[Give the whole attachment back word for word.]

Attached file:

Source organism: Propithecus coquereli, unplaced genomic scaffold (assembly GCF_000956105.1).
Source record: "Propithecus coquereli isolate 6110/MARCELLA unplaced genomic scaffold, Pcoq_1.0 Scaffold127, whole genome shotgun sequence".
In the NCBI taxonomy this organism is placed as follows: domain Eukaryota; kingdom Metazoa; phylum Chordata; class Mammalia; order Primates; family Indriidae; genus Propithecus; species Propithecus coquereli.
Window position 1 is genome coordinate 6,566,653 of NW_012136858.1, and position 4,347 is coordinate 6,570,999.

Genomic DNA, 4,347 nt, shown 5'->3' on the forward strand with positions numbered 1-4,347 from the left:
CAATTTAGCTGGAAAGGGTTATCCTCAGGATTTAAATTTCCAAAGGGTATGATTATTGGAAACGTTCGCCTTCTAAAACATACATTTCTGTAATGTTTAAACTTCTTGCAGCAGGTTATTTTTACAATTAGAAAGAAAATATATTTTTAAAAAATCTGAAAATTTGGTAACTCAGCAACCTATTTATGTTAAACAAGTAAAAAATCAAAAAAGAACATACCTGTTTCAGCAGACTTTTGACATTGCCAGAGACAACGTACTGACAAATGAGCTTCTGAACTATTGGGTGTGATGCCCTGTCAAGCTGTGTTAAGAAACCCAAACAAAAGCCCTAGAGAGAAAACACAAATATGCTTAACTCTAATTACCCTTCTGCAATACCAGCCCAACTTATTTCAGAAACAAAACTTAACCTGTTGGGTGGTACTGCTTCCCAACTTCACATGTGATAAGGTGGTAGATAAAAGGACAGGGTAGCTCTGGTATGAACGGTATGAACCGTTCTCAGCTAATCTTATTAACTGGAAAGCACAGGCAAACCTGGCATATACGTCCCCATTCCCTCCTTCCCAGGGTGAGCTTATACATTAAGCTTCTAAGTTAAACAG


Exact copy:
Source organism: Propithecus coquereli, unplaced genomic scaffold (assembly GCF_000956105.1).
Source record: "Propithecus coquereli isolate 6110/MARCELLA unplaced genomic scaffold, Pcoq_1.0 Scaffold127, whole genome shotgun sequence".
In the NCBI taxonomy this organism is placed as follows: domain Eukaryota; kingdom Metazoa; phylum Chordata; class Mammalia; order Primates; family Indriidae; genus Propithecus; species Propithecus coquereli.
Window position 1 is genome coordinate 6,566,653 of NW_012136858.1, and position 4,347 is coordinate 6,570,999.

Genomic DNA, 4,347 nt, shown 5'->3' on the forward strand with positions numbered 1-4,347 from the left:
CAATTTAGCTGGAAAGGGTTATCCTCAGGATTTAAATTTCCAAAGGGTATGATTATTGGAAACGTTCGCCTTCTAAAACATACATTTCTGTAATGTTTAAACTTCTTGCAGCAGGTTATTTTTACAATTAGAAAGAAAATATATTTTTAAAAAATCTGAAAATTTGGTAACTCAGCAACCTATTTATGTTAAACAAGTAAAAAATCAAAAAAGAACATACCTGTTTCAGCAGACTTTTGACATTGCCAGAGACAACGTACTGACAAATGAGCTTCTGAACTATTGGGTGTGATGCCCTGTCAAGCTGTGTTAAGAAACCCAAACAAAAGCCCTAGAGAGAAAACACAAATATGCTTAACTCTAATTACCCTTCTGCAATACCAGCCCAACTTATTTCAGAAACAAAACTTAACCTGTTGGGTGGTACTGCTTCCCAACTTCACATGTGATAAGGTGGTAGATAAAAGGACAGGGTAGCTCTGGTATGAACGGTATGAACCGTTCTCAGCTAATCTTATTAACTGGAAAGCACAGGCAAACCTGGCATATACGTCCCCATTCCCTCCTTCCCAGGGTGAGCTTATACATTAAGCTTCTAAGTTAAACAG